In 1922...WOC-AM, Davenport, Iowa, went on the air. WOC is widely known as the radio station where future U.S. President Ronald Reagan got his start re-creating Chicago Cubs baseball games.
WOC traces its roots to 1907, when Robert Karlowa began an experimental station in Rock Island, Illinois. The station was known under several callsigns, including 9-BC, 9-XR and 9-BY.
On February 18, 1922, the government assigned the fledgling station the WOC call letters, and full-time broadcasting commenced. Historians believe WOC to have been the first commercial radio station west of the Mississippi River, and certainly the first in Iowa.
Karlowa continued to operate the station, but the costs quickly became too great. In March, he sold the station to Col. B. J. Palmer, who operated the Palmer School of Chiropractic, later the Palmer College of Chiropractic, in Davenport. The equipment was moved to a small studio on Palmer's Brady Street campus, and a family connection was started that lasted almost 75 years.
WOC was known for many firsts in the radio industry. A short list might include:
- Broadcasting from the Iowa Legislature.
- On-air and studio personnel being required to keep logs of such things as electrical consumption and on-air programming (to the second). The programming log also helped the station begin programs on an absolute "minute-and-second" schedule.
- Use of a fader panel, allowing use of several microphones in the studio at one time.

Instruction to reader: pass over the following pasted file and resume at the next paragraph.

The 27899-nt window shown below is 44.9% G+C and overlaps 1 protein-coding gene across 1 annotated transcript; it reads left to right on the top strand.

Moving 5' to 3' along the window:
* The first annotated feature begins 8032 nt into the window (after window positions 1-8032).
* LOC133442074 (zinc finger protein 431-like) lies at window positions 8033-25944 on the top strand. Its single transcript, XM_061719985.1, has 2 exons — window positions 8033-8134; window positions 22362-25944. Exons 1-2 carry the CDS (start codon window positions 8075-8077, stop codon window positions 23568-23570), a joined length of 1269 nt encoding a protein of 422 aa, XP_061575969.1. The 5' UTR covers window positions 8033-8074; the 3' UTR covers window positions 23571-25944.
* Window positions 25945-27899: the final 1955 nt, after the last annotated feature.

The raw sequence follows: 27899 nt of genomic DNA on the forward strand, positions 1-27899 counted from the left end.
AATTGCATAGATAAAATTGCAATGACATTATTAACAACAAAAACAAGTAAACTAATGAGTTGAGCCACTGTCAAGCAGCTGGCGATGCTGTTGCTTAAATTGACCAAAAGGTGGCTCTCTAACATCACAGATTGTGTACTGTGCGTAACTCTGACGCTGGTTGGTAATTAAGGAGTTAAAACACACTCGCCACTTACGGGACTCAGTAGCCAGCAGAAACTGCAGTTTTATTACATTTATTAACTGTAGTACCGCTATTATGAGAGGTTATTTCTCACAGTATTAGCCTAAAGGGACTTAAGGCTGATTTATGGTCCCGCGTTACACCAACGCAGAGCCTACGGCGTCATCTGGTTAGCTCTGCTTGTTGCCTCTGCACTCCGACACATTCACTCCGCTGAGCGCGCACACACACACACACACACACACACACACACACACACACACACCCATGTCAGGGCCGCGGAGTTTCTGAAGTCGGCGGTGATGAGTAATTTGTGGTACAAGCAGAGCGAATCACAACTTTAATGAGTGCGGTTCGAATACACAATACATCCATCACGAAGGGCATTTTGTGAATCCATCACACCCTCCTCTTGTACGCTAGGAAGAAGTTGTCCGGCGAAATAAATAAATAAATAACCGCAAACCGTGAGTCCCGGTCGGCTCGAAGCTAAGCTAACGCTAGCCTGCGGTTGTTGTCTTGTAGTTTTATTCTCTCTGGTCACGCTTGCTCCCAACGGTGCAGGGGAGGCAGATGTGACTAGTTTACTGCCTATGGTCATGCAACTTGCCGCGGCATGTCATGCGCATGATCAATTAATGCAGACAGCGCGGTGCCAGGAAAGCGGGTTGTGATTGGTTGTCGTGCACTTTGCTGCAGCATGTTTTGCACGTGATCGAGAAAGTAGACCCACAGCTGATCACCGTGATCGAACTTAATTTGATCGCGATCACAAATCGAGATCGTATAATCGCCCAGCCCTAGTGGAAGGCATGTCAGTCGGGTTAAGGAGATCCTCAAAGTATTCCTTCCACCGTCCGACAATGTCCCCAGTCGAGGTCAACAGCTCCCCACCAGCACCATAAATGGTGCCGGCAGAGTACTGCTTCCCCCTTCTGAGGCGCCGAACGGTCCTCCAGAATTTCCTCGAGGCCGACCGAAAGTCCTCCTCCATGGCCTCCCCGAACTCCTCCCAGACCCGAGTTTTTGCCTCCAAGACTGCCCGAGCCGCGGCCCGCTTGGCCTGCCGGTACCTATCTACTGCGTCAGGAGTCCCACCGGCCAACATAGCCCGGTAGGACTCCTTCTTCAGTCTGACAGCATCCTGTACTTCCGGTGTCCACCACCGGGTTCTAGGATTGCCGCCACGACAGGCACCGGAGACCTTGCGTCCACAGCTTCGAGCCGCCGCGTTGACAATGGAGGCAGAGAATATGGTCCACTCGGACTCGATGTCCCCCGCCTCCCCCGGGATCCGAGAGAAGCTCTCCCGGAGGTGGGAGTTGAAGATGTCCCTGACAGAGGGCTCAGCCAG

- On January 26, 1925, WOC formed a network and joined forces with radio station WEAF. In September 1927, WOC became a charter member of the new NBC radio network.
|Courtesy of Faded Signals|
According to Faded Signals, beginning in 1930, WOC in Davenport, Iowa, shared a frequency with WHO in Des Moines. In 1933, WHO signed on a 50,000-watt transmitter. The two stations shared the transmitter until 1934 when the owner of WOC-WHO, B.J. Palmer, was able to move WOC back to a full-time frequency in Davenport.
In 1927...the first United States Radio Broadcast of "Cities Service Concerts" took place, featuring Jessica Dragonette.
The Cities Service Concerts were musical broadcasts which had a long three-decade run on radio from 1925 to 1956, encompassing a variety of vocalists and musicians.
The concerts began with trial broadcasts in the New York area during 1925 and 1926 Graham McNamee was the announcer for the brass group of Edwin Franko Goldman when the hour-long program began February 18, 1927 on NBC, expanding to a symphonic sound with Rosario Bourdon and a 30-piece orchestra that summer along with the Cavaliers quartet.
On January 3, 1930, Jessica Dragonette brought her repertoire of 500 songs to the series, often doing duets with Frank Parker and generating top ratings during the 1930s. She was replaced by soprano Lucille Manners in 1937. Other performers during this period were Robert Simmons and James Melton. Along with the Cities Service Singers, baritone Ross Graham (1905-1986) arrived in 1939. Graham was also heard on Show Boat. Maestro Dr. Frank Black headed the show from at least 1938 to 1942 along with Manners and Graham.